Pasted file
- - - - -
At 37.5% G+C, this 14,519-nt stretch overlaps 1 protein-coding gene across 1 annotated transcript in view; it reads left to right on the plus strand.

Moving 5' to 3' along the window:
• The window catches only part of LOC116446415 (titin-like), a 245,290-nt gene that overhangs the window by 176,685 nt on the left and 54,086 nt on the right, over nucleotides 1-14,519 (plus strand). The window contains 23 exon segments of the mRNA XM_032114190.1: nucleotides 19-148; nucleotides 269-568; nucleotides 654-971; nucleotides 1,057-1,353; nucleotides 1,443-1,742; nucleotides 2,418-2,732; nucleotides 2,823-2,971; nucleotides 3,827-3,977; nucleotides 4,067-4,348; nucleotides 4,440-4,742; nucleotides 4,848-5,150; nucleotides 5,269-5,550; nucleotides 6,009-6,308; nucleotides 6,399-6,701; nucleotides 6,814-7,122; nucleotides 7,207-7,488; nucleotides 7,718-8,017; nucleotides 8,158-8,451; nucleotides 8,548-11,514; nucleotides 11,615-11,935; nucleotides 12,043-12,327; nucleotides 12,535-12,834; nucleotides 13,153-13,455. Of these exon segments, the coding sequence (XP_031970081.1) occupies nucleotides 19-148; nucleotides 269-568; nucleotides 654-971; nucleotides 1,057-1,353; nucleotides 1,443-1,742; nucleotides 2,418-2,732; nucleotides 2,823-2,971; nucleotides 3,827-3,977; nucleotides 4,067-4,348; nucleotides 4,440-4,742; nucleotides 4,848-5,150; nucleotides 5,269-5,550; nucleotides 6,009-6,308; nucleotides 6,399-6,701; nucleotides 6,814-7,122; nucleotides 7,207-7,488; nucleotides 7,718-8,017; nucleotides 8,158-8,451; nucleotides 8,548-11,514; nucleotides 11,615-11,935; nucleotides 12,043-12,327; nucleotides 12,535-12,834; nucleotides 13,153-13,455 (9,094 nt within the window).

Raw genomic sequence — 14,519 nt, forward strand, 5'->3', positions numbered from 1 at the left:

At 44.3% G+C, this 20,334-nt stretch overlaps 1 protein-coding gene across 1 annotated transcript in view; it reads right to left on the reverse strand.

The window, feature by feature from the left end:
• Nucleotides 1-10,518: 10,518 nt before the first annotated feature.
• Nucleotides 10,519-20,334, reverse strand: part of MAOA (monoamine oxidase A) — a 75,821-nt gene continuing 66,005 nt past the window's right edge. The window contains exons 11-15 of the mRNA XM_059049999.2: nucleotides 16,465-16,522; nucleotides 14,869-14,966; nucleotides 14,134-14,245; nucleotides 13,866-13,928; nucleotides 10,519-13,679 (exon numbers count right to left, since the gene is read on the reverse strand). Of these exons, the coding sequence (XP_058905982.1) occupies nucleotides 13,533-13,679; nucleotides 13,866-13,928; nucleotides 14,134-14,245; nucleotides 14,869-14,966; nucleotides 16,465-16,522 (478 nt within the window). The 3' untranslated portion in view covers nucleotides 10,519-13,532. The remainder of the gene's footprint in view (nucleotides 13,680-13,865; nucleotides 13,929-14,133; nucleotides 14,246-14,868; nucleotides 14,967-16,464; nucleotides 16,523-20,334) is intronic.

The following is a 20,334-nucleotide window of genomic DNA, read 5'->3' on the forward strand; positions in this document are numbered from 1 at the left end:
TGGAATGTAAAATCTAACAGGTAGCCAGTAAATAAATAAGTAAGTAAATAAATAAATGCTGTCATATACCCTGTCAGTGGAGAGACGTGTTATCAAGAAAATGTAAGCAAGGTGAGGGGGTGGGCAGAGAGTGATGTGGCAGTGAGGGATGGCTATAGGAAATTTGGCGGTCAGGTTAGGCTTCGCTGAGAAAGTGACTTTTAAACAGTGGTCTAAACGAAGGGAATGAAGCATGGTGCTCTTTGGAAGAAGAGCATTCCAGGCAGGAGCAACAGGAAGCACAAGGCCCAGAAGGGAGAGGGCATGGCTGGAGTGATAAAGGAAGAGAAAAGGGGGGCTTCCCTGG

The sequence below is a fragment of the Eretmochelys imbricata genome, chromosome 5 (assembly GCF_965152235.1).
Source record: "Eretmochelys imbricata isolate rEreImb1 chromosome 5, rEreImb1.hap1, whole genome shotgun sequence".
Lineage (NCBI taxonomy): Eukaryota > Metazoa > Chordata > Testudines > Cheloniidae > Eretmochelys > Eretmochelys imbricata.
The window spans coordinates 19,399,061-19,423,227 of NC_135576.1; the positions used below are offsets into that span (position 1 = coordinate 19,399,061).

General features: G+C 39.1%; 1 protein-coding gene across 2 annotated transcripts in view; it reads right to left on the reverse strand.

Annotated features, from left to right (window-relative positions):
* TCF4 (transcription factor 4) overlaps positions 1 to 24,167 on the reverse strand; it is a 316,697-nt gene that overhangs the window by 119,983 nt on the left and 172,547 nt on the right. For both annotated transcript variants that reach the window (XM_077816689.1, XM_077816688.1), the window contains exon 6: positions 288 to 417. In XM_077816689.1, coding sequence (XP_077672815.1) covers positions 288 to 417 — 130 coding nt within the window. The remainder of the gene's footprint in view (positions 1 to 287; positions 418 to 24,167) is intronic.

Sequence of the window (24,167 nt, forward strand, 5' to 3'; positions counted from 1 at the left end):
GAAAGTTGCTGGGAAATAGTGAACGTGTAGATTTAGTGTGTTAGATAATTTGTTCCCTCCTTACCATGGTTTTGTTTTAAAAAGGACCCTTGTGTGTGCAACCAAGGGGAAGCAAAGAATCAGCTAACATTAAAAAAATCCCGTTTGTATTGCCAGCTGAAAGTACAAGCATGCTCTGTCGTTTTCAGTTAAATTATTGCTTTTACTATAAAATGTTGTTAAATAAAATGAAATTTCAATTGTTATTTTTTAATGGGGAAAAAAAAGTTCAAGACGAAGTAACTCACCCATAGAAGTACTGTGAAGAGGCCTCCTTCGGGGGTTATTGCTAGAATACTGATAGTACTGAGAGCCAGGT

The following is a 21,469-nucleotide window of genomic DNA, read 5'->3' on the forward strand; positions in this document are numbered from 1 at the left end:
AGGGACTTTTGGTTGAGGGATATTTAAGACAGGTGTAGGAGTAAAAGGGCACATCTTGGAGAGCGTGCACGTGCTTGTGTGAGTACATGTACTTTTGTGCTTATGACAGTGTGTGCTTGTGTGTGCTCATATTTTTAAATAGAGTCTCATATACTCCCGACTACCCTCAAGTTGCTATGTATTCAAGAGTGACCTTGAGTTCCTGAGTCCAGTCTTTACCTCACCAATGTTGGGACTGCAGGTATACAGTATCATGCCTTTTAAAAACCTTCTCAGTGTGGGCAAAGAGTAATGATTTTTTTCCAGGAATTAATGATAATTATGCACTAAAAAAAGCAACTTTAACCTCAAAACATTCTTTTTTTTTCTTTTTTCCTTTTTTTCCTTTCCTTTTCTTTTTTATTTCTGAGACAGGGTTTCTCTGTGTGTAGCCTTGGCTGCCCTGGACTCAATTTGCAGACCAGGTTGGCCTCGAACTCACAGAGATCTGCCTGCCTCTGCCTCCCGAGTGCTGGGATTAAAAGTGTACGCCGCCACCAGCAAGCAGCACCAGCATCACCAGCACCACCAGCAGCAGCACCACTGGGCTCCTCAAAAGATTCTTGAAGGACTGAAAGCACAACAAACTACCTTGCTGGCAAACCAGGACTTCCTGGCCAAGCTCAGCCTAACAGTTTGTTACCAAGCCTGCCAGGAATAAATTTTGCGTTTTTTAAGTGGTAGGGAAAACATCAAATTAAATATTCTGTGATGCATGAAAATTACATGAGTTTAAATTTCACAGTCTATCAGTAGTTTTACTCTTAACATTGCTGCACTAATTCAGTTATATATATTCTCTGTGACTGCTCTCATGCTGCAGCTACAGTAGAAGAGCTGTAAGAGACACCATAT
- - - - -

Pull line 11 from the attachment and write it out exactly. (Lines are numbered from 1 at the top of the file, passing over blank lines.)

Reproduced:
The sequence below is a fragment of the Eretmochelys imbricata genome, chromosome 5 (assembly GCF_965152235.1).